Subprime mortgages: Myths and reality

The paper Understanding the Subprime Mortgage Crisis by Yuliya S. Demyanyk and Otto Van Hemert has been previously discussed on PrefBlog, but it’s about to be published on a formal basis (forthcoming in the Review of Financial Studies) and the authors are beating the drums for it on VoxEU.

In the essay Subprime mortgages: Myths and reality, they highlight the following sources of confusion about the Credit Crunch:

  • Myth: Subprime mortgages went only to borrowers with impaired credit
  • Myth: Subprime mortgages promoted homeownership
  • Myth: Declines in mortgage underwriting standards triggered the subprime crisis
  • Myth: Subprime mortgages failed because people used homes as ATMs
  • Myth: Subprime mortgages failed because of mortgage rate resets
  • Myth: Subprime borrowers with hybrid mortgages were offered (low) “teaser rates”

Their conclusion is in line with what I’ve been saying for some time:

Many of the myths presented here single out some characteristic of subprime loans, subprime borrowers, or the economic circumstances in which those loans were made as the cause of the crisis. All of these factors are certainly important for borrowers with subprime mortgages in terms of their ability to keep their homes and make regular mortgage payments. But no single factor is responsible for the subprime failure.

In hindsight, the subprime crisis fits neatly into the classic lending boom and bust story – subprime mortgage lending experienced a remarkable boom, during which the market expanded almost sevenfold over six years. In each of these years between 2001 and 2007, the quality of mortgages was deteriorating, their overall riskiness was increasing, and the pricing of this riskiness was decreasing (see Demyanyk and Van Hemert 2008). For years, rising house prices concealed the subprime mortgage market’s underlying weaknesses and unsustainability. When this veil was finally pulled away by a nationwide contraction in prices, the true quality of the loans was revealed in a vast wave of delinquencies and foreclosures that continues to destabilise the US housing market even today.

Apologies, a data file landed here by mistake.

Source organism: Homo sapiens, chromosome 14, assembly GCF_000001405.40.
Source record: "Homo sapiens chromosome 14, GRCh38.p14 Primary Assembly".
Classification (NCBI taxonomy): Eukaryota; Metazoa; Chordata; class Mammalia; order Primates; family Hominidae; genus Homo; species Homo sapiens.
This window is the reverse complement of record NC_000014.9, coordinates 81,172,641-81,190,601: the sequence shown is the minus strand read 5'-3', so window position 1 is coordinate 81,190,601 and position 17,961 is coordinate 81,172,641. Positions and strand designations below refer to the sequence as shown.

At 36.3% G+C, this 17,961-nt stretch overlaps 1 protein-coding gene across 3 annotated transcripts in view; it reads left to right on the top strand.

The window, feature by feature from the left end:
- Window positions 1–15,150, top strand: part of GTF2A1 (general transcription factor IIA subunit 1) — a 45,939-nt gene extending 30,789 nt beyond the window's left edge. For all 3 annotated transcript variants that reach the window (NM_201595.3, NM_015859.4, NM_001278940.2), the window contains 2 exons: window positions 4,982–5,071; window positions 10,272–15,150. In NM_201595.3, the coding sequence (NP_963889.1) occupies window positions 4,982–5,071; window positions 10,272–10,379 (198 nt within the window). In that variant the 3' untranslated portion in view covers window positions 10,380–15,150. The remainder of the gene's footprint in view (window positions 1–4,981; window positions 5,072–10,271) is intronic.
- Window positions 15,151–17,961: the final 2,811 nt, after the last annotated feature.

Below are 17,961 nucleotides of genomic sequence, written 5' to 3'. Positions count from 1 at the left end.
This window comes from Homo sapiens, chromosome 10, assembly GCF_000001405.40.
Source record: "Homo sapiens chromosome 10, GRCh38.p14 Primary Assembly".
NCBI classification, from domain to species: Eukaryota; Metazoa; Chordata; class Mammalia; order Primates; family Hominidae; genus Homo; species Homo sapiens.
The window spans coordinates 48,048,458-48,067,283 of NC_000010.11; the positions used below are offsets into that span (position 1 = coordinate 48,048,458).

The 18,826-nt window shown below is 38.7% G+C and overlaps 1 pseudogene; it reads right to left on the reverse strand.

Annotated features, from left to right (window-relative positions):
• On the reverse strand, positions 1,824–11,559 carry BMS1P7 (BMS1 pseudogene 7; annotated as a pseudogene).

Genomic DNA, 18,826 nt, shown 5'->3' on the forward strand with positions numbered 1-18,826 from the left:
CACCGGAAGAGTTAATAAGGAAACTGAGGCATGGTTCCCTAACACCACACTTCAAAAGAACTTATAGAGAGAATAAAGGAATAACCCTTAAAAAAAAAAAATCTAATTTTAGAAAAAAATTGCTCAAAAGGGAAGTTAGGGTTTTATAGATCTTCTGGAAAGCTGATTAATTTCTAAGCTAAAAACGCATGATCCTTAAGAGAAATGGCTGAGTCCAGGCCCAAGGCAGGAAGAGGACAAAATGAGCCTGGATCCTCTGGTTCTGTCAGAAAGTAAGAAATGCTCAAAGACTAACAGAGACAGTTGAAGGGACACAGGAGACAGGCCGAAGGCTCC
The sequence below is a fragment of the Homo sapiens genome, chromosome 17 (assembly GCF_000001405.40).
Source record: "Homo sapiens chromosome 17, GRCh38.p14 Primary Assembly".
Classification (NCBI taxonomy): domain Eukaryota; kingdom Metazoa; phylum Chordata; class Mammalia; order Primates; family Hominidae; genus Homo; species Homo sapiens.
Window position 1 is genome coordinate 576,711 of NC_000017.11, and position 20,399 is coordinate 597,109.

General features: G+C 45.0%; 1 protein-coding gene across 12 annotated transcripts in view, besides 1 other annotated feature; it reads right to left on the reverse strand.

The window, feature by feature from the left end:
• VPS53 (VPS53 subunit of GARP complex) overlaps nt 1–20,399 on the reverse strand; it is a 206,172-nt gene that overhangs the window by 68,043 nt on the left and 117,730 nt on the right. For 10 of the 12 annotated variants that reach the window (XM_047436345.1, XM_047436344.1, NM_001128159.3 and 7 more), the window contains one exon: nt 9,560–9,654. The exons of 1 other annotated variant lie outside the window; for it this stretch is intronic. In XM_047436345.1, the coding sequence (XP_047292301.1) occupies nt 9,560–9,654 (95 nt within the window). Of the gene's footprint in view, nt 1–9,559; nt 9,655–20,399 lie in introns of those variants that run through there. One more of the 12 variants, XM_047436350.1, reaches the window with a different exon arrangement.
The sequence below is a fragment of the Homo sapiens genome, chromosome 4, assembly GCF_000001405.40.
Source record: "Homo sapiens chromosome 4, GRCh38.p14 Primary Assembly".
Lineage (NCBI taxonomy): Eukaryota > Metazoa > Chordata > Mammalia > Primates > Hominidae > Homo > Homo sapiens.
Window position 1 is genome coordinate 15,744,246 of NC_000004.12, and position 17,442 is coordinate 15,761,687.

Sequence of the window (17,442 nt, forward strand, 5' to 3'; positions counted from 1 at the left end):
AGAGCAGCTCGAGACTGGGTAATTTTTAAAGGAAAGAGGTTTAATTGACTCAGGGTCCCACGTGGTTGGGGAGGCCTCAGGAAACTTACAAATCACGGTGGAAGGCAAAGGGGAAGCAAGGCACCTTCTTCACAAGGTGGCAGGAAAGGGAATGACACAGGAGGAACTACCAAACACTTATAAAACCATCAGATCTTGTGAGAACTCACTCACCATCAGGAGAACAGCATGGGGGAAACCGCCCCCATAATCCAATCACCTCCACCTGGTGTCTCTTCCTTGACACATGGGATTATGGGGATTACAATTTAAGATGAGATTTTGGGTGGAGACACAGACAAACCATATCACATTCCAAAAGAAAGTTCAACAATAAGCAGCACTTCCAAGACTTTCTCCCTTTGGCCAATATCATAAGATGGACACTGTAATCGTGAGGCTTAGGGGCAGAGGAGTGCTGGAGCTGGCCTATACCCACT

Subprime is just another boom and bust story; just another example of the manner in which easy money will find an outlet. Usually, of course, easy money will express itself in terms of inflation; since there was not much inflation in the period 2001-07, the Fed missed the underlying problem. This isn’t just my thesis: it has been suggested by Ken Taylor of Taylor Rule fame and researchers from the Kansas City Fed.

Unfortunately, the politicians have taken over public discussion of the issue and find it much more convenient to blame bankers and their compensation; when, in fact, these guys are in the same position as those poor suckers who get caught by customs with a suitcase-full of heroin. Yes, they did wrong; but it is more important to find out who filled the suitcase.

One Response to “Subprime mortgages: Myths and reality”

  1. […] is the American homeowner, flim-flammed into buying a house and now being foreclosed. But see Subprime mortgages: Myths and reality for one take on this … and now it’s hitting the papers: Whether it is their residence, […]

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